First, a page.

Plantar Fasciitis Treatment Exercises
Are heel spurs something that you find at the Kentucky Derby, or a medical condition that you could be at risk for? What causes a heel spur? What is plantar fasciitis? A condition or a body part? Great questions, and you can find all of the answers and information that you need for these below.
Additionally, you will find two of my favorite, and most effective, plantar fasciitis treatment exercises in the article as well. These are stretches that you can do from the comfort of your home and are sure to ease the pain and even help prevent the onset of plantar fasciitis and the wear and tear associated with heel spurs.While searching for the best shoes for plantar fasciitis, be sure to dig deep into other healing solutions like the ones listed below.
So, What is the Difference Between Plantar Fasciitis and Heel Spurs
Heel spurs, heel pain, plantar fasciitis, what’s the difference and what causes them? First of all, they’re both problems that affect the heel and the sole of your feet which result in pain and complications while walking, running, or just standing up from a sitting position. Plantar fasciitis is the inflammation of the plantar fascia which is the band of fibrous connective tissue that connects your heel to your toes.
A heel spur occurs when a calcium deposit (bone growth) develops on the bottom of your heel which is where the muscles and ligaments (including the plantar fascia) connect to your heel bone. This is known as a “heel spur” because this protrusion looks like a spur which is pointing forward.
What Causes Plantar Fasciitis?
The onset of plantar fasciitis can be a result of numerous factors. These include age, especially being between the ages of 40 and 60, high impact exercising such as ballet, Crossfit, long distance running, tennis, being flat footed, being obese and even working in a job where you are on your feet all day. Additionally, simply wearing inadequate footwear can also result in the onset of the pain associated with plantar fasciitis. If you find yourself in any of these at risk groups, be sure to pay special attention when buying shoes, especially work boots or shoes for any physical activities such as tennis, hiking or running.
What Causes Heel Spurs?
Both heel spurs, and plantar fasciitis, are conditions where you will feel pain at the bottom of your heel. Heel spurs occur when there is intense stressing and tearing of the membrane covering your heel bone. Often, this pain will start as dull aches and gradually progress into sharp pains which are noticeably worse in the morning, especially when rising from ben in the morning. Just like the causes of plantar fasciitis, a wide variety of similar factors contribute to the onset of heel spur: age, physical activity, prolonged periods of time on your feet and the like.
Plantar Fasciitis Treatment Exercises
One of the most effective treatments of plantar fasciitis is simply stretching at home. Estimates vary, but the Palo Alto Medical Association has notes that 50% of Americans suffer from heel pain. If you find yourself amongst them, you will need to work to relieve your heel pain using every means necessary. Recommended treatments include the wearing of night splints, finding the proper pair of shoes to suit your lifestyle, compression socks and plantar fasciitis inserts. In conjunction with these store bought remedies, it’s advisable to also do exercises at home to help relieve the pain and prevent further inflammation of your plantar fascia.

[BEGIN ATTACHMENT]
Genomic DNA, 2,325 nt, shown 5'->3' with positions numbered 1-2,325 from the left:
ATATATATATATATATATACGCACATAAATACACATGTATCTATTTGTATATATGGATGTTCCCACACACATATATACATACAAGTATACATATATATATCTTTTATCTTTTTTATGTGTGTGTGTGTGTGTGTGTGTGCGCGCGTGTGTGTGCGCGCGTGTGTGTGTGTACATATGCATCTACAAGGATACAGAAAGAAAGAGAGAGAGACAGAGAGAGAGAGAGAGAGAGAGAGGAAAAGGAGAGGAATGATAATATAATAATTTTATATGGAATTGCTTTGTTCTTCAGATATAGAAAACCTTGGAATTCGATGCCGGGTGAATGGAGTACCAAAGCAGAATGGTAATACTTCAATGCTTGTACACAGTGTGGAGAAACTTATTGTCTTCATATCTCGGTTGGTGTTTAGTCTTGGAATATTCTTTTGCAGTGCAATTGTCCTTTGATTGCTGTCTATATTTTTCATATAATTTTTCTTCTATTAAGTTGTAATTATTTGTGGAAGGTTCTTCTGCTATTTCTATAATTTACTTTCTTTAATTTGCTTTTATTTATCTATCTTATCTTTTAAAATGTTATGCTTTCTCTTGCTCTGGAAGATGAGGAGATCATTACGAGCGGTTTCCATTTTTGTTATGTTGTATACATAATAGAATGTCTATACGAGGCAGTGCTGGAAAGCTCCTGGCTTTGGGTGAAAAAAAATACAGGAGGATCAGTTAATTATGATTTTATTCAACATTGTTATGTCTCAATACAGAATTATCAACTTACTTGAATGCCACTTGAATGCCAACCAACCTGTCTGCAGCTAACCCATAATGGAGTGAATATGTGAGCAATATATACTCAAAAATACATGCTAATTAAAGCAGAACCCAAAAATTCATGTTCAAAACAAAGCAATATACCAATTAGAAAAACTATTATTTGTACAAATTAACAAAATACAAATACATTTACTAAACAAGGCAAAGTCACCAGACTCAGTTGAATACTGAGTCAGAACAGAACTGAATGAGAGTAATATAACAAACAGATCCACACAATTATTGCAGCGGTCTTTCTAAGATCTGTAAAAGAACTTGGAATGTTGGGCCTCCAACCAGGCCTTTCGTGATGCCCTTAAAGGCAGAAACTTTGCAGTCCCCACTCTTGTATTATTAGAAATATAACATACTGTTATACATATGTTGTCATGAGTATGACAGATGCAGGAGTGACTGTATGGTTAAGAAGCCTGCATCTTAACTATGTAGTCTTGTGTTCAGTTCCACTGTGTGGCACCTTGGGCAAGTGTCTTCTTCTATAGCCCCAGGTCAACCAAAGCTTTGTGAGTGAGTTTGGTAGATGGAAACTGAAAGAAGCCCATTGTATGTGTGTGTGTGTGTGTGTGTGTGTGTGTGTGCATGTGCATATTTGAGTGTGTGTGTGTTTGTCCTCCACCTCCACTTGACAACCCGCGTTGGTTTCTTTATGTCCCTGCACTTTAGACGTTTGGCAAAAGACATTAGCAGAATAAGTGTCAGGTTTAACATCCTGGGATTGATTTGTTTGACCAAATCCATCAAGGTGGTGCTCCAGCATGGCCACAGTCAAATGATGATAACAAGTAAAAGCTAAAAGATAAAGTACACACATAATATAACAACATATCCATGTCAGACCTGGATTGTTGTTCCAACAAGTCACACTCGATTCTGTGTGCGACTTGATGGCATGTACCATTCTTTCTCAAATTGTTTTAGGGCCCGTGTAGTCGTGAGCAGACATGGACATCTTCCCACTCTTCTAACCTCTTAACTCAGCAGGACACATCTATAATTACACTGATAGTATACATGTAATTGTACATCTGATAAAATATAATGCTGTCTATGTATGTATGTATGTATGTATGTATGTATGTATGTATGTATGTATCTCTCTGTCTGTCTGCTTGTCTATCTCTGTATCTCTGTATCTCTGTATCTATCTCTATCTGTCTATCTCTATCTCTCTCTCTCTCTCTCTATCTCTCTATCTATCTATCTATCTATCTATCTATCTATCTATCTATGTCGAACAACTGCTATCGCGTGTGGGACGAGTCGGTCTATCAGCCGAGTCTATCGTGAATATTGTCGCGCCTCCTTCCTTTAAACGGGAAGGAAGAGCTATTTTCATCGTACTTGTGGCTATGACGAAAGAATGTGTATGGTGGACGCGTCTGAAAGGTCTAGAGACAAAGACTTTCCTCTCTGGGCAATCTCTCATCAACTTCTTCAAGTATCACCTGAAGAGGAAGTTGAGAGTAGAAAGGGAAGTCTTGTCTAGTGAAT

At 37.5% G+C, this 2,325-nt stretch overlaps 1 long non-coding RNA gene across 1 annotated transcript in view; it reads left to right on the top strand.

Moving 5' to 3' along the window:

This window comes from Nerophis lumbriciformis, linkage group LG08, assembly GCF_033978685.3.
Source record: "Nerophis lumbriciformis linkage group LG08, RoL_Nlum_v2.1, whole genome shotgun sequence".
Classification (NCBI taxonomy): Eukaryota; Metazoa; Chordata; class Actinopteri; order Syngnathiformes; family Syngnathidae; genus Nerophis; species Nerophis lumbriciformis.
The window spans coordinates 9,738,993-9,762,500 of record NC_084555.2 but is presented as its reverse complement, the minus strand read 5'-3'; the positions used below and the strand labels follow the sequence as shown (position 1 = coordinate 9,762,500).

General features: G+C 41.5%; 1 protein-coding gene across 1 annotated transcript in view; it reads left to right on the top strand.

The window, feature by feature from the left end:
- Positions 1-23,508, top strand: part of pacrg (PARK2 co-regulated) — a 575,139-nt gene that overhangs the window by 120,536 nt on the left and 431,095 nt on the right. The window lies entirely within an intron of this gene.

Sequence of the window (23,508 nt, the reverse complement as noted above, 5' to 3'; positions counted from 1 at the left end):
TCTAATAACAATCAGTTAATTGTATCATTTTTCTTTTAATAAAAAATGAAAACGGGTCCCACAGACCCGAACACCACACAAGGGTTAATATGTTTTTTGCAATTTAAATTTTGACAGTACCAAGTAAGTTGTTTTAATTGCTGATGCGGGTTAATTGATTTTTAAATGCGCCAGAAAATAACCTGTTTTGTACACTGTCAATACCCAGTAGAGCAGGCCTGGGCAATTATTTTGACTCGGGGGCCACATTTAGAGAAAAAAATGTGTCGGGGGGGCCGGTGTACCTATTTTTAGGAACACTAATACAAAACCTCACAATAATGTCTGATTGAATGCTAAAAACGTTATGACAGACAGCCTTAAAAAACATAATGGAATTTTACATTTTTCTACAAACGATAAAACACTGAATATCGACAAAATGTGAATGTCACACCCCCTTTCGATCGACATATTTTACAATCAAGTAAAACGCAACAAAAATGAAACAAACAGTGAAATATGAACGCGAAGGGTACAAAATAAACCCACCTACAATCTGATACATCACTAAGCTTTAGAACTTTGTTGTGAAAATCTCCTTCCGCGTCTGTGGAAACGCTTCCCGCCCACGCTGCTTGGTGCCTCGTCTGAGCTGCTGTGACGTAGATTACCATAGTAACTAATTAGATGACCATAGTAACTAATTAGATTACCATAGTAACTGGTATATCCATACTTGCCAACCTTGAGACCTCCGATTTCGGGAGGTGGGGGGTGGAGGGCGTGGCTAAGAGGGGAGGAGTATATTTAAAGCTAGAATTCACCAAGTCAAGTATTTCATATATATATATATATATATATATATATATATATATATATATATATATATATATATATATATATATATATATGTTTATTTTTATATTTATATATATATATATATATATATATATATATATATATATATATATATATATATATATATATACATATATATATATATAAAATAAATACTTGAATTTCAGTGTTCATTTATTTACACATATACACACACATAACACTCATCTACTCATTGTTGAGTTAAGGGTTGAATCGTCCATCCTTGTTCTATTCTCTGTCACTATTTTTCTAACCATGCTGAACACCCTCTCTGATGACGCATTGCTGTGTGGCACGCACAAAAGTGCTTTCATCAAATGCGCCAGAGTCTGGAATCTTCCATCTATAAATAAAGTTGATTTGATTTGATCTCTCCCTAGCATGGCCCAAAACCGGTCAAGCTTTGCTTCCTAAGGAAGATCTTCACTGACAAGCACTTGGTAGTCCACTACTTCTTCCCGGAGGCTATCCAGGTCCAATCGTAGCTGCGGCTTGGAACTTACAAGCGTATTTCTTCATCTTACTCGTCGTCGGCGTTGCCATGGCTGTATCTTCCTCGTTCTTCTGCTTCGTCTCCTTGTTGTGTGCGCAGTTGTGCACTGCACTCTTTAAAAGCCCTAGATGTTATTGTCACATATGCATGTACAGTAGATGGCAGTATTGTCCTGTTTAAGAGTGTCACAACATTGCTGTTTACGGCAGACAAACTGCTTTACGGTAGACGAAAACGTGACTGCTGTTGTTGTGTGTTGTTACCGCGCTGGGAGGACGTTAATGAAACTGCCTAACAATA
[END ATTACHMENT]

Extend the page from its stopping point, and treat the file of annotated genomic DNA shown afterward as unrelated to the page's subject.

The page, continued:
The “Tennis” Foot Massage
This exercise is a sure fire way to bring relief to your heel and bottom of your foot. I call it the “tennis” foot massage because tennis players will often fill an empty tennis ball container with water, freeze it and slowly roll the entire bottom of their foot back and forth over it. Don’t worry, you don’t need an empty tennis ball container, you can use a cold beverage can, or bottle, from your fridge or a foam roller. You will definitely feel the benefits of the coolness as it helps bring relief to the inflammation. This is definitely my favorite of all plantar fasciitis treatment exercises and it’s something I do regularly after long runs.To start this exercise, roll the bottom of your foot, starting with your heel, back and forth for 2-3 minutes and then move to your other foot if you are also experiencing heel pain in it.
Big Toe Stretch
This is a great stretch which will take the pressure off of your plantar fascia while you are walking or running.
For this stretch, sit upright in a chair and cross your painful foot over your knee so that your toes are facing forward and the bottom of your foot is facing away from you, perpendicular to the floor. Grab your big toe and slowly pull it towards you using the hand from the same side as the leg that you are working on. Once you have pulled your big toe, so that you are feeling a stretch all along the underside of your foot, hold it there for 30 seconds and then repeat this 3 times.
So, by now you should be able to recite the difference between plantar fasciitis and heel spurs in your sleep! I'm kidding of, course, they're so similar that it can be difficult to differentiate the two. Plantar fasciitis is the inflammation of the fatty band that connects your toes to your heel bone. Heel spurs are the calcium deposits that grow on the bottom of your foot in the shape of a hook, or spur, facing forward. The pain associated with both of them can be brought on by similar factors: lack of proper footwear, long hours on our feet, advanced age and regular, intense, physical activity. If you are suffering from heel pain, be sure to try the two stretches listed above. They are both part of my post-run routine and have helped me subdue annoying, and constant, heel pain in the past.